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some advice on my new business plan please

post #1 of 10
Thread Starter 

Hi folks,

I've gotten some great information and advice from this forum since I found it, so I am hoping some of you can chime in on my new plan. I am unfortunately hampered by where I live at the moment, and have had to put my eventual plans of opening a rest in FL on the back burner for now. Basically, I cannot sell my house without losing over $200k in the present market. My first inclination was to open a catering company so  I could get feedback on my menu items. Unfortunately i live in NJ.... With all the health department requirements, and the stricter zoning laws in my county it is price prohibitive. Some rules have changed, some long time catering co's have suspended operations because of it. So that idea is done...

 

sorry for being wordy, but I know the more info, the better the advice.

 

type of food-  Open Fire Cooking....

not exactly BBQ, though I offer 7 different types of BBQ, I also cook over fire pits with a kettle, full fish fry's, pig roasts, crab boils, low country boil, soups.... as well as a full compliment of family recipes for Hungarian classics.

 

so I am marketing myself as a PERSONAL CATERER / PLANNER

 

I am planning to offer my services to the clients at a starting flat rate cost of

$200.00 for small dinners for 2-10 people

$400.00 for parties of 10-25 people + 1 staff member

$500.00 for parties of 26-50 people + 2 staff members

negotiate for larger parties.

 

additional staff at $200.00 per staff

 

additionally the client will be responsible for all food costs, and equipment rentals if any.

we will do all prep and cooking at the clients house or location of the event, this meets with health dept requirements.

 

I will plan all menus with the clients, and advise them on the party itself... direct them in the planning. Depending upon the menu, I can either solo or require the staff I will need, and charge accordingly. I will also be able to add misc charges for sauces and dry rubs and spices that I will make ahead of time or supply so there will be no loss there.

 

I think that includes everything...

 

what do you all think? thanks in advance for your opinions

 

~Bones~

post #2 of 10

As someone who has operated a similar business for the past 12 years, you may want to re-examine your price numbers (a trifle low, IMHO), though your structure is pretty solid.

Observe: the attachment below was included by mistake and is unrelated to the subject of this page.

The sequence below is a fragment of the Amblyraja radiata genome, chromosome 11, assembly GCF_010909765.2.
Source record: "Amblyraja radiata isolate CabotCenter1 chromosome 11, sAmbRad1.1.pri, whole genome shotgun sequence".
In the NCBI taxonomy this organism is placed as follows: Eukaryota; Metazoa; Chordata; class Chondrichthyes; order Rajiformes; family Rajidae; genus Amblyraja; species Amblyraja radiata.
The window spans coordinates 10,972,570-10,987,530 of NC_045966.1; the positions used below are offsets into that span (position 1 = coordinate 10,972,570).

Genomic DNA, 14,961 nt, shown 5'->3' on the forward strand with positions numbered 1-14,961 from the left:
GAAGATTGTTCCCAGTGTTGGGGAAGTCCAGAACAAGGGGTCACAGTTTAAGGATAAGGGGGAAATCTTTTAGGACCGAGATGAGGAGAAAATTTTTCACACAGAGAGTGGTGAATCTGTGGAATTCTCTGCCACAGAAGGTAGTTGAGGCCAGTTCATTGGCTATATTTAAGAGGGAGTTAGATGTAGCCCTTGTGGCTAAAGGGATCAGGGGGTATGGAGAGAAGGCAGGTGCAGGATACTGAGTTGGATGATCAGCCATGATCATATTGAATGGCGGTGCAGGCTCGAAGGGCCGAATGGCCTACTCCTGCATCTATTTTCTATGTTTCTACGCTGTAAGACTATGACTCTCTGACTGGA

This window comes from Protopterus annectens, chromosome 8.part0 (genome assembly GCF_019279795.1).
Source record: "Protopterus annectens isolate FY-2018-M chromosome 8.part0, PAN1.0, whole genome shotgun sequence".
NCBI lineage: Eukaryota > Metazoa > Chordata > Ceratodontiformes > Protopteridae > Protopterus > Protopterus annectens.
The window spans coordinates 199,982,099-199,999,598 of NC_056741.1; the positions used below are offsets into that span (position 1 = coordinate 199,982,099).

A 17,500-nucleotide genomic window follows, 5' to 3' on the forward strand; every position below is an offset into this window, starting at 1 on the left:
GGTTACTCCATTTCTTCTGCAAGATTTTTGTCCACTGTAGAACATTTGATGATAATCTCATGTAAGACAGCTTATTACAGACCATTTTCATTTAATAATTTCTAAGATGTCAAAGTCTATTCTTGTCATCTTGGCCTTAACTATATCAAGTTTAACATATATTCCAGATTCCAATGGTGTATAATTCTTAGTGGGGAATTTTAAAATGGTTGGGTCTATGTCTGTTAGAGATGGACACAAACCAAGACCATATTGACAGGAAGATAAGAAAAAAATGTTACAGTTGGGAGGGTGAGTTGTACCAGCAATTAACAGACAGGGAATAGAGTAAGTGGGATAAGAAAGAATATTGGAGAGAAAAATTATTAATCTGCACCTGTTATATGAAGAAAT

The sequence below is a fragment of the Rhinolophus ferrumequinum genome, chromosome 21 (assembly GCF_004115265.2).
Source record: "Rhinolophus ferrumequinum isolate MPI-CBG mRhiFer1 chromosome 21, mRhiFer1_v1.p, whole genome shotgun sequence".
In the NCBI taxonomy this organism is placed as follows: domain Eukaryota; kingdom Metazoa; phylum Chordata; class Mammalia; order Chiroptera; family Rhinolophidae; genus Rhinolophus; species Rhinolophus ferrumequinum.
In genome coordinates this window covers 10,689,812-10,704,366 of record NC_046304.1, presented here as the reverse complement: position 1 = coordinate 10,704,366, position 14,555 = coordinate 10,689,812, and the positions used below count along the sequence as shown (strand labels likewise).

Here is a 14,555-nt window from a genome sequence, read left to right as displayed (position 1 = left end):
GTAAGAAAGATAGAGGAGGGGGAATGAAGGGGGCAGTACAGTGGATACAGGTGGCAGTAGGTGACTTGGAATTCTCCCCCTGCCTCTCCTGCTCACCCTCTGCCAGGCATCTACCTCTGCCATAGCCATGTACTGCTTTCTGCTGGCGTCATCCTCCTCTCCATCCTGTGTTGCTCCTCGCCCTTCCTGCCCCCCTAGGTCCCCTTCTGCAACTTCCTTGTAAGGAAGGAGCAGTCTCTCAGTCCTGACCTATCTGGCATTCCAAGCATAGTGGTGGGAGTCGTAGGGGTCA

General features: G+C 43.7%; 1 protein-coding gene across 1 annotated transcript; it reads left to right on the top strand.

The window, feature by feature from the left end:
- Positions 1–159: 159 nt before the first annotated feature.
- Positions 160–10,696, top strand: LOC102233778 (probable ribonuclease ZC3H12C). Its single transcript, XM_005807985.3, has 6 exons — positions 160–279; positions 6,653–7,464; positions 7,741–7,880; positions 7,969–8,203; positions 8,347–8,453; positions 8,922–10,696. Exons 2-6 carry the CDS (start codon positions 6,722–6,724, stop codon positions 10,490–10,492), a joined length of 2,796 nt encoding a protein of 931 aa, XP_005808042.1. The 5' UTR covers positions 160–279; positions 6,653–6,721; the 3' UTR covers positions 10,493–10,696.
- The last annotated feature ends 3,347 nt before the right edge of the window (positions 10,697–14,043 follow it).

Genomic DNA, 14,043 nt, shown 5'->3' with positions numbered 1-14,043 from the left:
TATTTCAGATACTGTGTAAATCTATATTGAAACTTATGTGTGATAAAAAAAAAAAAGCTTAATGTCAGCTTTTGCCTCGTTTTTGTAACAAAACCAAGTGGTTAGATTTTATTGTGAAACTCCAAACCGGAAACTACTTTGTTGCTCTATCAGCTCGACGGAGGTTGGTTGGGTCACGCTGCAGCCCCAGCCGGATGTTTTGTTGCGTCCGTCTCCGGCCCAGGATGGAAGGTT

If you haven't already, make sure you:

  • get certified as a Food Safety Manager (Serv-safe, NRFSP, or equivalent)
  • carry liability insurance
  • comply with the business license requirements in your area
  • consider joining a trade group such as American Personal and Private Chef Association (APPCA), they can be a great help in the business aspects

 

 

Chef,
Specialties: MasterCook/RecipeFox; Culinary logistics; Personal Chef; Small restaurant owner; Caterer
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Chef,
Specialties: MasterCook/RecipeFox; Culinary logistics; Personal Chef; Small restaurant owner; Caterer
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post #3 of 10
Thread Starter 
Quote:
Originally Posted by PeteMcCracken View Post

As someone who has operated a similar business for the past 12 years, you may want to re-examine your price numbers (a trifle low, IMHO), though your structure is pretty solid.

 

If you haven't already, make sure you:

  • get certified as a Food Safety Manager (Serv-safe, NRFSP, or equivalent)
  • carry liability insurance
  • comply with the business license requirements in your area
  • consider joining a trade group such as American Personal and Private Chef Association (APPCA), they can be a great help in the business aspects

 

 




Thanks,

I am Serv-safe, setting up business now so insurance calls are made, license is pending review. I will check out appca

 

now as to prices... how am i off? and how much?

starting out as i am, i was thinking i wanted to be pretty price conscious, and also present a rather low starting point that will allow for lots of upgrades, and up charges...

 

 

post #4 of 10

You can always lower prices, give discounts for a variety or reasons, make special deals, but it is very difficult, IMHO to raise prices.

 

Secondly, add-ons can be the death of a business, laser.gifno one likes to be nickel and dime to death.

 

Know your market and avoid being the $$ store caterer/personal chef, you WILL go broke.

 

Think: Say a party of 50, the MINIMUM at a restaurant would be what, $1,500-$2,500, more??? Study your market. Do your market research, develop your marketing plan, know your competition, avoid $/person and stick with $/gig.

 

Think: A small dinner party for, um, 10. How much time will you spend for planning, shopping, cooking, cleaning up, transportation, say 10 hours, are you willing to work for $20/hour?

 

My MINIMUM fee is $350 and I live in a rural town of 55,000 people, ag based.

Chef,
Specialties: MasterCook/RecipeFox; Culinary logistics; Personal Chef; Small restaurant owner; Caterer
Reply
Chef,
Specialties: MasterCook/RecipeFox; Culinary logistics; Personal Chef; Small restaurant owner; Caterer
Reply
post #5 of 10
Thread Starter 
Quote:
Originally Posted by PeteMcCracken View Post

You can always lower prices, give discounts for a variety or reasons, make special deals, but it is very difficult, IMHO to raise prices.

 

Secondly, add-ons can be the death of a business, laser.gifno one likes to be nickel and dime to death.

 

Know your market and avoid being the $$ store caterer/personal chef, you WILL go broke.

 

Think: Say a party of 50, the MINIMUM at a restaurant would be what, $1,500-$2,500, more??? Study your market. Do your market research, develop your marketing plan, know your competition, avoid $/person and stick with $/gig.